How are politicians responding to this bias? Recently, Congress has “established a 19-person federal advisory committee to track the growth and recommend best practices” in their “Future of AI Act”. We can see that the federal government is trying to start to regulate the industry more. Recently New York has “instituted legislation to establish its own task force to … facilitate the testing of algorithms, determine how citizens can request input on algorithmic decisions, … and investigate whether the source code for city agencies should be publicly available. The city will also explore if certain algorithms are biased against certain residents and how they hold companies accountable.” The only issue is that company controlled algorithms are not usually open and available to city governments, making their power minimal. In Allegheny County, PA, “the Department of Human Services has built its own algorithm to better manage children protective services … Working with researchers, county human service officials created the Allegheny Family Screening Tool, which improves the staff’s decision-making processes by refocusing resources on children with the highest needs.” The main difference between New York and Allegheny County is that Allegheny County owns their algorithm, so they can do all the things New York wants to do, and is not limited by private companies’ rights. Therefore we see that our policies are evolving to try to tackle these issues, but it does not yet protect the people from private companies.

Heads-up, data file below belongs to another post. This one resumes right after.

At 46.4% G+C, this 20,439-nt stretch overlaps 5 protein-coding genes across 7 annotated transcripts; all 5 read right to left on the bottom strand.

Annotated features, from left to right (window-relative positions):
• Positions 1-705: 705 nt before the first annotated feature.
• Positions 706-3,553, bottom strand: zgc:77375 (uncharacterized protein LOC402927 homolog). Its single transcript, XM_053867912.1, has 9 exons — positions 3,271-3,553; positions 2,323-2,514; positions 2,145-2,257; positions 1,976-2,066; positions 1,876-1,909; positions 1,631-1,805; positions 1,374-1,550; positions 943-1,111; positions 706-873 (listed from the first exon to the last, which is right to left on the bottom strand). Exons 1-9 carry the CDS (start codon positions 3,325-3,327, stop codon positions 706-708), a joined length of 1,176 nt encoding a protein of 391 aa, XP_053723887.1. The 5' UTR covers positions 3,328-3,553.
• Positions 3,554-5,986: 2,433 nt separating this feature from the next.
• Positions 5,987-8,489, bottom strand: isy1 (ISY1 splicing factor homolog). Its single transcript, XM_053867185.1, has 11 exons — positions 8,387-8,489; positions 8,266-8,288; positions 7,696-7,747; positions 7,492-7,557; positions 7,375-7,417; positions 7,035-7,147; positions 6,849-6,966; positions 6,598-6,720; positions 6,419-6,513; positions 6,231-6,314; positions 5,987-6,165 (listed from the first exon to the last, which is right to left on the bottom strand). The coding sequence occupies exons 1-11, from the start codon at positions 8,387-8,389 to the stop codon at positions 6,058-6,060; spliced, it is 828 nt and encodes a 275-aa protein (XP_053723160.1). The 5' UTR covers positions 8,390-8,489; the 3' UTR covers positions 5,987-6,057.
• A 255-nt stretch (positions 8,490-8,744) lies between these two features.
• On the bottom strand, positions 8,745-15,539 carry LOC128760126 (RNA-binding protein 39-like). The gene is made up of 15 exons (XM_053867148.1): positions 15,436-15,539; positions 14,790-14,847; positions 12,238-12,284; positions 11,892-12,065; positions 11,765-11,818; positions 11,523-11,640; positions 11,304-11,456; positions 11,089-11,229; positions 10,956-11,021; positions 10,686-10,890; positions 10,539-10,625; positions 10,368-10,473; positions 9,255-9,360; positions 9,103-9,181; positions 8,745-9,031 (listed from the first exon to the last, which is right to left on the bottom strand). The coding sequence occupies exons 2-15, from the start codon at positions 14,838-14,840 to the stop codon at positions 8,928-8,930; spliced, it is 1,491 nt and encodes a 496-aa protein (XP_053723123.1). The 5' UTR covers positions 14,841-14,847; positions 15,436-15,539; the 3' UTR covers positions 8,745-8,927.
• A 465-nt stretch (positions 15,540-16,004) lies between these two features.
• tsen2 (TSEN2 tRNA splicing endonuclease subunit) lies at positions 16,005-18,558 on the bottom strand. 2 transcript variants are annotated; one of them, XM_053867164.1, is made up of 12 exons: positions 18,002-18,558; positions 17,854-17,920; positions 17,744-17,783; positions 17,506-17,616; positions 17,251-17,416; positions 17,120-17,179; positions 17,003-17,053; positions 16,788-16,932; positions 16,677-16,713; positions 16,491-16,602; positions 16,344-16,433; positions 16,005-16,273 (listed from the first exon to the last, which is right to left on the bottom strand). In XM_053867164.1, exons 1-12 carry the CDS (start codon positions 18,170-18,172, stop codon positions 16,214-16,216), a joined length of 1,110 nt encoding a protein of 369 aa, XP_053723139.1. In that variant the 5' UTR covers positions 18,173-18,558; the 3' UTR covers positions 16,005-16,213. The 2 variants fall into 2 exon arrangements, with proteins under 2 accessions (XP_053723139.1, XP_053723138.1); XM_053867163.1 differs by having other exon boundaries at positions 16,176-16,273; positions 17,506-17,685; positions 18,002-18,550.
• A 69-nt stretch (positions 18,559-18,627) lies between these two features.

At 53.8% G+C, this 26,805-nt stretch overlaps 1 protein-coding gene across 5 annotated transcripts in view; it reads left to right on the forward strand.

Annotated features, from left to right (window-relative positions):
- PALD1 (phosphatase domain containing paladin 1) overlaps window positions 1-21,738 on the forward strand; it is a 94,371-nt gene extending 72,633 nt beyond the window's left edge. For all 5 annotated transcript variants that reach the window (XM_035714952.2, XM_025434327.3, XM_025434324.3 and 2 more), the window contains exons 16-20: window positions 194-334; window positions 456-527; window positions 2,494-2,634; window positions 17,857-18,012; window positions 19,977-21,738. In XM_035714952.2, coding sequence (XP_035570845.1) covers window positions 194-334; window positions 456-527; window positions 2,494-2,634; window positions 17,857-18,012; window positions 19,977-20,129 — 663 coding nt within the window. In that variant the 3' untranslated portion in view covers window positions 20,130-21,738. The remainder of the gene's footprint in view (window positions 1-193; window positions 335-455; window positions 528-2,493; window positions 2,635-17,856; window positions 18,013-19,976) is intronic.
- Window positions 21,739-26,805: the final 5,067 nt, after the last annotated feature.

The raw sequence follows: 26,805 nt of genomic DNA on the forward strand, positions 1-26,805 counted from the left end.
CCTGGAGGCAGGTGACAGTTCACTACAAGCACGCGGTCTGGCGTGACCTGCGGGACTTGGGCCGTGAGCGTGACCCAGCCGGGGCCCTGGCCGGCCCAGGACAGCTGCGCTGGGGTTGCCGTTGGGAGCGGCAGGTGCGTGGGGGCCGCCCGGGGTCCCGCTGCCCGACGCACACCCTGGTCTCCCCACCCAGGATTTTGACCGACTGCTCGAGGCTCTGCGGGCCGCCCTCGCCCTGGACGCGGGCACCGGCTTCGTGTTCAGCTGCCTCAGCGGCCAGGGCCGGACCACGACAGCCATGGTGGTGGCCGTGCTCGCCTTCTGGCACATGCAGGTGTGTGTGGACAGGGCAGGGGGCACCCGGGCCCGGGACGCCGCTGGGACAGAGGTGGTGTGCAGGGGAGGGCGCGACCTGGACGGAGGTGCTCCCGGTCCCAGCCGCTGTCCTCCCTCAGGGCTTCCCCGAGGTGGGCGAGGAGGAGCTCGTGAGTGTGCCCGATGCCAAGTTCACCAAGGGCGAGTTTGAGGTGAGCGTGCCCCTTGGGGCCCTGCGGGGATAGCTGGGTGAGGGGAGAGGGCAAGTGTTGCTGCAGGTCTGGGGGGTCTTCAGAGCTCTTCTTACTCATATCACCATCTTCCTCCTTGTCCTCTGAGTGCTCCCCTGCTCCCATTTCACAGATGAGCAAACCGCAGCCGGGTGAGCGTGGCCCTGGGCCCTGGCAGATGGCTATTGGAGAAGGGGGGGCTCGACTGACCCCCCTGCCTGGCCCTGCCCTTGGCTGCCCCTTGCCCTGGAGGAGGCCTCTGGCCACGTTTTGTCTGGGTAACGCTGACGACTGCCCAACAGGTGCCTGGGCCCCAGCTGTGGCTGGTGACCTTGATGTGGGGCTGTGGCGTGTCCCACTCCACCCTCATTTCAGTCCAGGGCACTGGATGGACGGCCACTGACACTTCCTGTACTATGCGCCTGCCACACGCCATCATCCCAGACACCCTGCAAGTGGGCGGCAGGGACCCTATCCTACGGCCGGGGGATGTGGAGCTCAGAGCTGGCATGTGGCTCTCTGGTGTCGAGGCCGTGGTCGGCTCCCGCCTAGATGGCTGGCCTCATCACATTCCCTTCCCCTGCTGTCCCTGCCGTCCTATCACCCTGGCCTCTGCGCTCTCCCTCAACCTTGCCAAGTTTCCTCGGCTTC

Major Positions

Some like Ruha Benjamin, author of Race After Technology and a sociologist at Princeton University in New Jersey, believe that a part of the problem is “a lack of diversity among algorithm designers, and a lack of training about the social and historical context of their work” since it would help inform the process of designing the models. Some people like Rayid Ghani, a computer scientist at Carnegie Mellon University in Pittsburgh, acknowledge that Machine Learning algorithms are sometimes biased and strongly supports auditing them, but also says, “his team has carried out unpublished analyses comparing algorithms used in public health, criminal justice and education to human decision making. They found that the machine-learning systems were biased — but less so than the people,” so he is not as concerned with the current trend of our society. Similarly, Melissa Hamilton studies legal issues around risk assessment tools, and she “is critical of their use in practice but believes they can do a better job than people in principle. ‘The alternative is a human decision maker’s black-box brain,’ she says.”

What should we do about biased predictive policing algorithms? As more people criticize these types of algorithms claiming, studies have shown that “these tools are not fit for purpose” others believe these biases can be remedied via, “algorithmic affirmative action, in which the bias in the data is counterbalanced in some way. One way to do this for risk assessment algorithms, in theory, would be to use differential risk thresholds — three arrests for a Black person could indicate the same level of risk as, say, two arrests for a white person.” This is very controversial as many are uncomfortable with the idea of holding different groups of people to different standards, even if it is to counterbalance bias.